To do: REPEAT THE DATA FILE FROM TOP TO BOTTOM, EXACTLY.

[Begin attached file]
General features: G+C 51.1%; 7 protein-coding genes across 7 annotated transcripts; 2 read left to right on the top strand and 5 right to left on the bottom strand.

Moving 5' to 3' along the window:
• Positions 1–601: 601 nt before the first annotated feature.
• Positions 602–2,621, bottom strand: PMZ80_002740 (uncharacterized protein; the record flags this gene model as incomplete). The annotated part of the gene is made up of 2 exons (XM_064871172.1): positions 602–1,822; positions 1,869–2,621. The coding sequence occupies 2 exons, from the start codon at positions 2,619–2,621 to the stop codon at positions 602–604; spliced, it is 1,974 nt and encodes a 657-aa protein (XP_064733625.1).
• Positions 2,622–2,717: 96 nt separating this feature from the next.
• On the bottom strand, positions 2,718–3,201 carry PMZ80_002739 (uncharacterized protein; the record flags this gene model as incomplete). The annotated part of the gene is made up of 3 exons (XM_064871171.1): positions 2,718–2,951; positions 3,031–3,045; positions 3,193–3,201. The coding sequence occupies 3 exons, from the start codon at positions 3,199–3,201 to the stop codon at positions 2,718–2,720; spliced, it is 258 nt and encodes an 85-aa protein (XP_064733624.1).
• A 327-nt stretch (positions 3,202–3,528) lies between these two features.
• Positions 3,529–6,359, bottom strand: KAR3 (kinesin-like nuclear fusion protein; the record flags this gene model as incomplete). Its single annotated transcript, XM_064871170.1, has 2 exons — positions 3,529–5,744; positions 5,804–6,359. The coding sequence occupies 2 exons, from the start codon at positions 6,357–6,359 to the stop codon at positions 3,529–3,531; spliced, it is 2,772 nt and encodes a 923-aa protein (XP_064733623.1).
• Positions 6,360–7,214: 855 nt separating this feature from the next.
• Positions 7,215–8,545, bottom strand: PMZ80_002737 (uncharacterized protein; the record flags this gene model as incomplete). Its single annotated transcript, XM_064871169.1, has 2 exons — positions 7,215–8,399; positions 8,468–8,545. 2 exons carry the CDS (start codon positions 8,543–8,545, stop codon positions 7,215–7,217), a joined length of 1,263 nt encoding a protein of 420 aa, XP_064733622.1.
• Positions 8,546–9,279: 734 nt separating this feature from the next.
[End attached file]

General features: G+C 51.1%; 7 protein-coding genes across 7 annotated transcripts; 2 read left to right on the top strand and 5 right to left on the bottom strand.

Moving 5' to 3' along the window:
• Positions 1–601: 601 nt before the first annotated feature.
• Positions 602–2,621, bottom strand: PMZ80_002740 (uncharacterized protein; the record flags this gene model as incomplete). The annotated part of the gene is made up of 2 exons (XM_064871172.1): positions 602–1,822; positions 1,869–2,621. The coding sequence occupies 2 exons, from the start codon at positions 2,619–2,621 to the stop codon at positions 602–604; spliced, it is 1,974 nt and encodes a 657-aa protein (XP_064733625.1).
• Positions 2,622–2,717: 96 nt separating this feature from the next.
• On the bottom strand, positions 2,718–3,201 carry PMZ80_002739 (uncharacterized protein; the record flags this gene model as incomplete). The annotated part of the gene is made up of 3 exons (XM_064871171.1): positions 2,718–2,951; positions 3,031–3,045; positions 3,193–3,201. The coding sequence occupies 3 exons, from the start codon at positions 3,199–3,201 to the stop codon at positions 2,718–2,720; spliced, it is 258 nt and encodes an 85-aa protein (XP_064733624.1).
• A 327-nt stretch (positions 3,202–3,528) lies between these two features.
• Positions 3,529–6,359, bottom strand: KAR3 (kinesin-like nuclear fusion protein; the record flags this gene model as incomplete). Its single annotated transcript, XM_064871170.1, has 2 exons — positions 3,529–5,744; positions 5,804–6,359. The coding sequence occupies 2 exons, from the start codon at positions 6,357–6,359 to the stop codon at positions 3,529–3,531; spliced, it is 2,772 nt and encodes a 923-aa protein (XP_064733623.1).
• Positions 6,360–7,214: 855 nt separating this feature from the next.
• Positions 7,215–8,545, bottom strand: PMZ80_002737 (uncharacterized protein; the record flags this gene model as incomplete). Its single annotated transcript, XM_064871169.1, has 2 exons — positions 7,215–8,399; positions 8,468–8,545. 2 exons carry the CDS (start codon positions 8,543–8,545, stop codon positions 7,215–7,217), a joined length of 1,263 nt encoding a protein of 420 aa, XP_064733622.1.
• Positions 8,546–9,279: 734 nt separating this feature from the next.